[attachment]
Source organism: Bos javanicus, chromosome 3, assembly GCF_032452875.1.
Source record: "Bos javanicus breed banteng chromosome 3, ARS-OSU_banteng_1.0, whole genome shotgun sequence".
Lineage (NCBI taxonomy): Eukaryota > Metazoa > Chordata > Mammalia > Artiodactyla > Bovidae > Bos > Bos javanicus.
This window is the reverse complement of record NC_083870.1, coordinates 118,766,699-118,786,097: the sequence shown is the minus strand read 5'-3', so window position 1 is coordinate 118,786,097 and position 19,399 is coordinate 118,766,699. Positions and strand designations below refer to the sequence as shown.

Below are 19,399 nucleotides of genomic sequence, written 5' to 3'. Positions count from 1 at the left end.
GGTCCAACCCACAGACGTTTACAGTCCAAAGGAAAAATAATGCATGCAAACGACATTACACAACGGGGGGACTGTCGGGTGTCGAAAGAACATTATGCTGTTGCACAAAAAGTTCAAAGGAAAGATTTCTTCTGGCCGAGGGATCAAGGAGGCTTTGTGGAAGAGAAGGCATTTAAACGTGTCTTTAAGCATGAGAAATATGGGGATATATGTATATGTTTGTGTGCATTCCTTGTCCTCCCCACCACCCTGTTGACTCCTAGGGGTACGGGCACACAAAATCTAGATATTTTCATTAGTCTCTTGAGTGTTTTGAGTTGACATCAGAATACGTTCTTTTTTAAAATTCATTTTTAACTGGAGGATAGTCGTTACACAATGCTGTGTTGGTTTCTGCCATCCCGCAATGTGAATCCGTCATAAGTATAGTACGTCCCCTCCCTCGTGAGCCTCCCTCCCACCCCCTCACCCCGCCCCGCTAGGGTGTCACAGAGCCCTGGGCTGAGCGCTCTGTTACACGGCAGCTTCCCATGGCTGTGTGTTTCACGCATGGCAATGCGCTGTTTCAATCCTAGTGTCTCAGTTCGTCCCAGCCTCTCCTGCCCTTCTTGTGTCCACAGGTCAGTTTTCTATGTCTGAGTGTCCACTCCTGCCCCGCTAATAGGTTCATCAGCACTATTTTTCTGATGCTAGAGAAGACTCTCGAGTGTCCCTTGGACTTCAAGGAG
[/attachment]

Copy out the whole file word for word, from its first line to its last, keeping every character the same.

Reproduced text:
Source organism: Bos javanicus, chromosome 3, assembly GCF_032452875.1.
Source record: "Bos javanicus breed banteng chromosome 3, ARS-OSU_banteng_1.0, whole genome shotgun sequence".
Lineage (NCBI taxonomy): Eukaryota > Metazoa > Chordata > Mammalia > Artiodactyla > Bovidae > Bos > Bos javanicus.
This window is the reverse complement of record NC_083870.1, coordinates 118,766,699-118,786,097: the sequence shown is the minus strand read 5'-3', so window position 1 is coordinate 118,786,097 and position 19,399 is coordinate 118,766,699. Positions and strand designations below refer to the sequence as shown.

Below are 19,399 nucleotides of genomic sequence, written 5' to 3'. Positions count from 1 at the left end.
GGTCCAACCCACAGACGTTTACAGTCCAAAGGAAAAATAATGCATGCAAACGACATTACACAACGGGGGGACTGTCGGGTGTCGAAAGAACATTATGCTGTTGCACAAAAAGTTCAAAGGAAAGATTTCTTCTGGCCGAGGGATCAAGGAGGCTTTGTGGAAGAGAAGGCATTTAAACGTGTCTTTAAGCATGAGAAATATGGGGATATATGTATATGTTTGTGTGCATTCCTTGTCCTCCCCACCACCCTGTTGACTCCTAGGGGTACGGGCACACAAAATCTAGATATTTTCATTAGTCTCTTGAGTGTTTTGAGTTGACATCAGAATACGTTCTTTTTTAAAATTCATTTTTAACTGGAGGATAGTCGTTACACAATGCTGTGTTGGTTTCTGCCATCCCGCAATGTGAATCCGTCATAAGTATAGTACGTCCCCTCCCTCGTGAGCCTCCCTCCCACCCCCTCACCCCGCCCCGCTAGGGTGTCACAGAGCCCTGGGCTGAGCGCTCTGTTACACGGCAGCTTCCCATGGCTGTGTGTTTCACGCATGGCAATGCGCTGTTTCAATCCTAGTGTCTCAGTTCGTCCCAGCCTCTCCTGCCCTTCTTGTGTCCACAGGTCAGTTTTCTATGTCTGAGTGTCCACTCCTGCCCCGCTAATAGGTTCATCAGCACTATTTTTCTGATGCTAGAGAAGACTCTCGAGTGTCCCTTGGACTTCAAGGAG